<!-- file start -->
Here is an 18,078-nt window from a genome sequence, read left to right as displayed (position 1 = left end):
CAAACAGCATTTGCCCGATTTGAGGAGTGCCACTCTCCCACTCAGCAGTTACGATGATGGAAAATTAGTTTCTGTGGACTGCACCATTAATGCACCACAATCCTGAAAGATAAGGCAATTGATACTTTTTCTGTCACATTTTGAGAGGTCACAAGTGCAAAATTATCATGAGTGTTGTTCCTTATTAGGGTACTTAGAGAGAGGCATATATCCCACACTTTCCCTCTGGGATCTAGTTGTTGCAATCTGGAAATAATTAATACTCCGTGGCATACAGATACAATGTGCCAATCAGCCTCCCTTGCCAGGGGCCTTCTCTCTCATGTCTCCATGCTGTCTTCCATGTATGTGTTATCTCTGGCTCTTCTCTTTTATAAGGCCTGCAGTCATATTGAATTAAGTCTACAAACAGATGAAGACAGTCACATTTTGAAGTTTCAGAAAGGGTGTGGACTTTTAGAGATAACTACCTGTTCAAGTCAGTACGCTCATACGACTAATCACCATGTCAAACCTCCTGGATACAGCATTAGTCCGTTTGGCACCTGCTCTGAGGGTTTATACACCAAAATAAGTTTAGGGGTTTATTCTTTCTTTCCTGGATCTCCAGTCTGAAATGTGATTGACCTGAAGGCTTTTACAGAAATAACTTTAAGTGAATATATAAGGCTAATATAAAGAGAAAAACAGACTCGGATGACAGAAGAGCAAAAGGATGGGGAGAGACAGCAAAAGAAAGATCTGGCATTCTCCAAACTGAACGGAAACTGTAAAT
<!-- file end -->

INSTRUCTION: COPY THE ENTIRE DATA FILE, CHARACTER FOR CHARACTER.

Here is an 18,078-nt window from a genome sequence, read left to right as displayed (position 1 = left end):
CAAACAGCATTTGCCCGATTTGAGGAGTGCCACTCTCCCACTCAGCAGTTACGATGATGGAAAATTAGTTTCTGTGGACTGCACCATTAATGCACCACAATCCTGAAAGATAAGGCAATTGATACTTTTTCTGTCACATTTTGAGAGGTCACAAGTGCAAAATTATCATGAGTGTTGTTCCTTATTAGGGTACTTAGAGAGAGGCATATATCCCACACTTTCCCTCTGGGATCTAGTTGTTGCAATCTGGAAATAATTAATACTCCGTGGCATACAGATACAATGTGCCAATCAGCCTCCCTTGCCAGGGGCCTTCTCTCTCATGTCTCCATGCTGTCTTCCATGTATGTGTTATCTCTGGCTCTTCTCTTTTATAAGGCCTGCAGTCATATTGAATTAAGTCTACAAACAGATGAAGACAGTCACATTTTGAAGTTTCAGAAAGGGTGTGGACTTTTAGAGATAACTACCTGTTCAAGTCAGTACGCTCATACGACTAATCACCATGTCAAACCTCCTGGATACAGCATTAGTCCGTTTGGCACCTGCTCTGAGGGTTTATACACCAAAATAAGTTTAGGGGTTTATTCTTTCTTTCCTGGATCTCCAGTCTGAAATGTGATTGACCTGAAGGCTTTTACAGAAATAACTTTAAGTGAATATATAAGGCTAATATAAAGAGAAAAACAGACTCGGATGACAGAAGAGCAAAAGGATGGGGAGAGACAGCAAAAGAAAGATCTGGCATTCTCCAAACTGAACGGAAACTGTAAAT